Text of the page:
Antonio Rudiger discusses his recent trip to Sierra Leone and the work he is overseeing to make a real difference in the country…
For some, the recent winter break was a chance to switch off and take a well-earned rest following the hectic football schedule throughout December and January. Yet for Rudiger, it was an opportunity to step up as he headed to Sierra Leone, the homeland of his mother, to launch a new foundation focused on driving change and improving the fortunes of those in the small west African nation.
Even though he lives in England, was born in Berlin and represents the German national team, Rudiger’s roots are firmly planted in Sierra Leone. His mother was born in the country and his parents recently moved back there after raising their family in Europe. He feels a sense of duty to use his profile and popularity to make a difference.
‘It was a wonderful trip,’ he told us after returning to Cobham. ‘It was the second time visiting the country for me, although this time it was a bit more intense with some busy days launching my foundation and meeting the president.
‘I wanted to do this for some time because it was very personal to me so when I heard we were having a week off, I was planning from there. My parents moved back four years ago and I haven’t seen my mother for ages so that’s why it was clear for me to go back to Sierra Leone.’
Rudiger’s charitable foundation has some ambitious and far-reaching aims centred on improving education, infrastructure and inclusivity in sport, as well as wider education and literacy in a country with a population of eight million.
While progress has been made over the past decade in improving prosperity throughout the nation, the poverty rate remains at 43 per cent according to the latest update from international development organisation World Bank.
‘The whole purpose of the foundation is to help the underprivileged move forward in the future,’ explained Rudiger. ‘It was important for me to do this in Sierra Leone because I wanted to connect with the people.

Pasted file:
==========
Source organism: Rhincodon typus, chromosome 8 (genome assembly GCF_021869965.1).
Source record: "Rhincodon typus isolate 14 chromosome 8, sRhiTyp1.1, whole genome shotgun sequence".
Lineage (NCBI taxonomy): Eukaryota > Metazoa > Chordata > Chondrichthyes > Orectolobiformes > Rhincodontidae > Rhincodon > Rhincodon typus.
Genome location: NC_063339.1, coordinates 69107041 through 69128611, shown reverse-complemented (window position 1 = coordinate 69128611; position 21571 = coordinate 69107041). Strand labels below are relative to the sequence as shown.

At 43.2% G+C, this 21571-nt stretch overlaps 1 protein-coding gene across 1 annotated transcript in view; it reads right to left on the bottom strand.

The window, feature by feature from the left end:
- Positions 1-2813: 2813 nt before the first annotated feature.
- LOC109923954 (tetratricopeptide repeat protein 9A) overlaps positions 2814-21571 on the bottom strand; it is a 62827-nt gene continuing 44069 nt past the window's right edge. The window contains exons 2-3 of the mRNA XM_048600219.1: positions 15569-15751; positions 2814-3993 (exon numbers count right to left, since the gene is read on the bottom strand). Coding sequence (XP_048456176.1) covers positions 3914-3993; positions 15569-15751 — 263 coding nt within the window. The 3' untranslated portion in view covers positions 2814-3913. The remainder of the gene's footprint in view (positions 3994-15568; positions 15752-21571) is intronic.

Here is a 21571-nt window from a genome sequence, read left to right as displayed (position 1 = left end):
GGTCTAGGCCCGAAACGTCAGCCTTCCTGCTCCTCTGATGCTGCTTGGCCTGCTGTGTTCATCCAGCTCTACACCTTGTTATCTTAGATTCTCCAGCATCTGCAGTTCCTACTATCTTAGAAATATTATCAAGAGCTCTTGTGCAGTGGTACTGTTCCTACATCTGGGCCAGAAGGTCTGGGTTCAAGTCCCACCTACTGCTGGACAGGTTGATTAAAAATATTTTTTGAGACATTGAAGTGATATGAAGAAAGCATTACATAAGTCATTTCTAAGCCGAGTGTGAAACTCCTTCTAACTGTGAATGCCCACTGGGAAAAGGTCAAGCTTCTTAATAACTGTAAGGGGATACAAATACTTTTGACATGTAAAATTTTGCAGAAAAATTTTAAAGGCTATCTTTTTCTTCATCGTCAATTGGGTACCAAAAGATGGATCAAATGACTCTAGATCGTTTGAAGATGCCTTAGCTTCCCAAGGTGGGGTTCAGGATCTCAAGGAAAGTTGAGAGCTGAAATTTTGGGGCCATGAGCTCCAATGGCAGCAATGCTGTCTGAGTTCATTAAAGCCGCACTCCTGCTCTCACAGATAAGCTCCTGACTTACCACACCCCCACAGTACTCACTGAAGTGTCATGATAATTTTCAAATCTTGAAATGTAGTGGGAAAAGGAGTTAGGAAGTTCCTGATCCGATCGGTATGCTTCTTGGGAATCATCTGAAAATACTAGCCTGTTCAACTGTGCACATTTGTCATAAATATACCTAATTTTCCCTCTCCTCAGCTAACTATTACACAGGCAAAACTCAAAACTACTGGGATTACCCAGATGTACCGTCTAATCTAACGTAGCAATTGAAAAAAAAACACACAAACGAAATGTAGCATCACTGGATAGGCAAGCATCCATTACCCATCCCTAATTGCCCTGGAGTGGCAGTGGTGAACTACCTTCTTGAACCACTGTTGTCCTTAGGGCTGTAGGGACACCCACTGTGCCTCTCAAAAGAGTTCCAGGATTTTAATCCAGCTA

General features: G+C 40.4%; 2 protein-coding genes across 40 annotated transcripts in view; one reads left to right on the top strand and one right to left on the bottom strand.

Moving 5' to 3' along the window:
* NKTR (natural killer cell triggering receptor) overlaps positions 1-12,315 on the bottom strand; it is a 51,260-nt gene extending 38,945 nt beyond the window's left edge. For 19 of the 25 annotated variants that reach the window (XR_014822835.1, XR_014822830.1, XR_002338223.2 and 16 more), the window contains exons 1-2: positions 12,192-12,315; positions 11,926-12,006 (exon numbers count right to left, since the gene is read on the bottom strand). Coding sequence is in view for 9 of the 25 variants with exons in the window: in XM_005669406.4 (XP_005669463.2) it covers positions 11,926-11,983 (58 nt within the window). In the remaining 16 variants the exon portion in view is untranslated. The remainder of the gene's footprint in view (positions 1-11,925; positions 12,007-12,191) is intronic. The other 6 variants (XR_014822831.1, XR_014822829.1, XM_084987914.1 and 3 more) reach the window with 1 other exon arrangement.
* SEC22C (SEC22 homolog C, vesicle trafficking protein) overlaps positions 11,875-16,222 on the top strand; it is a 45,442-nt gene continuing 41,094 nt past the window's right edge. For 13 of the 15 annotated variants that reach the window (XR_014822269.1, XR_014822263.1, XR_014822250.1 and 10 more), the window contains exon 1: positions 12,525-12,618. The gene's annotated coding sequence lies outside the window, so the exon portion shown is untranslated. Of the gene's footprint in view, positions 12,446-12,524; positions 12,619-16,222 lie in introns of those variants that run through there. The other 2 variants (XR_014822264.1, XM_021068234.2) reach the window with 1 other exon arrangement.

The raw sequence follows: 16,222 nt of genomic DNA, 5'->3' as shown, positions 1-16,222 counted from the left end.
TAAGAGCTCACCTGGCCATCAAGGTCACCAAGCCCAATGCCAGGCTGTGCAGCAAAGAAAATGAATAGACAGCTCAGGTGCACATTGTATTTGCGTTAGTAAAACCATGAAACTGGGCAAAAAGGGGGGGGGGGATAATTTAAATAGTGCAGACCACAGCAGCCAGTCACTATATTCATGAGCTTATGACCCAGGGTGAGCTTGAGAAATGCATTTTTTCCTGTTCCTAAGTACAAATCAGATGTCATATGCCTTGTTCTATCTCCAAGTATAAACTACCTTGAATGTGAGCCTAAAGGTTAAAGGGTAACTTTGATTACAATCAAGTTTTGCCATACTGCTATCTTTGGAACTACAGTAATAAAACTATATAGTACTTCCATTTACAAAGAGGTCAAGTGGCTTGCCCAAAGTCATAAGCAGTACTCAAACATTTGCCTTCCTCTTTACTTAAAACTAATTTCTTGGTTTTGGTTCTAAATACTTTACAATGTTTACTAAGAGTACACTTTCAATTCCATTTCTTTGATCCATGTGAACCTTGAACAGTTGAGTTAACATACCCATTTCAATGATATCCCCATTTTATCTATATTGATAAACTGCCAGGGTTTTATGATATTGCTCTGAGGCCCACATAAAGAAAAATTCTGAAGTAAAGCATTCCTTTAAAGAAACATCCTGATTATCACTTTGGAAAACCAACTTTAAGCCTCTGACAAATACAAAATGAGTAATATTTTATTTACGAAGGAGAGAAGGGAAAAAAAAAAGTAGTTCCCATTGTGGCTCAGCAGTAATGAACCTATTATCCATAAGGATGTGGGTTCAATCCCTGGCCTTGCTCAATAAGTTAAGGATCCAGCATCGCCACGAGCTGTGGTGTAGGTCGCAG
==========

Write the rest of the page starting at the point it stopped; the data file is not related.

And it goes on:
‘It’s not a one-man show. I want to partner up with people and organisations so we can work hand-in-hand to create a better future for the younger generation.’
Rudiger’s foundation builds on previous work he has done in Sierra Leone. As part of the Covid-19 pandemic response, the Chelsea defender sent food to frontline health workers in the country and provided 60,000 face masks to the wider population.
Earlier in 2020, he donated over $100,000 to Sierra Leone’s Free Quality Education initiative, which aims to support over two million children in primary and secondary schools, while recently he funded life-changing operations for 11 children with club feet. As part of his trip, the 28-year-old also visited the Sierra Leone Amputee football team.
‘That is part of our focus on sports inclusivity,’ he continued. ‘These people have the same passion and love for football as I do but unfortunately they have suffered some serious injuries.
‘I don’t want these people to go down in society. I want them to have the limelight as well so we have to get them involved and give them the attention. It’s the same with gender and women. I want it to be equal for everyone.’
African sport is enjoying the limelight as the African Cup of Nations reaches the latter stages, with Edouard Mendy’s Senegal recently booking their place in Sunday’s final. For Sierra Leone, who were involved in the tournament for the first time since 1996, it was a chance to show the world their strengths and attributes, even if they did miss out on a place in the last-16.
Rudiger also wants to keep pushing the agenda for Sierra Leone and his appointment as a football ambassador for the country is designed to continue the country’s rise to prominence on the international stage. On a more individual level though, it is the improvement of opportunities, hopes and dreams that matters most.
‘The boys deserve a lot of credit because they did great work to qualify for the first time in 25 years,’ added Rudiger.
‘It helps to put Sierra Leone in a different light because everything you hear about the country is the civil war or the Ebola virus. It’s mostly negative things so it was refreshing to see us in a different light.
‘Of course, to get honoured by the president is probably the biggest thing you can receive so I am really honoured and proud. The reception I received from the people was overwhelming and I really didn’t expect it.
‘Chelsea also plays a big role in that because when you come to a big club like this, your popularity grows. It’s so nice to see people walking around with my name on their shirts, or even making their own shirts with prints and everything. It convinces me to keep going.’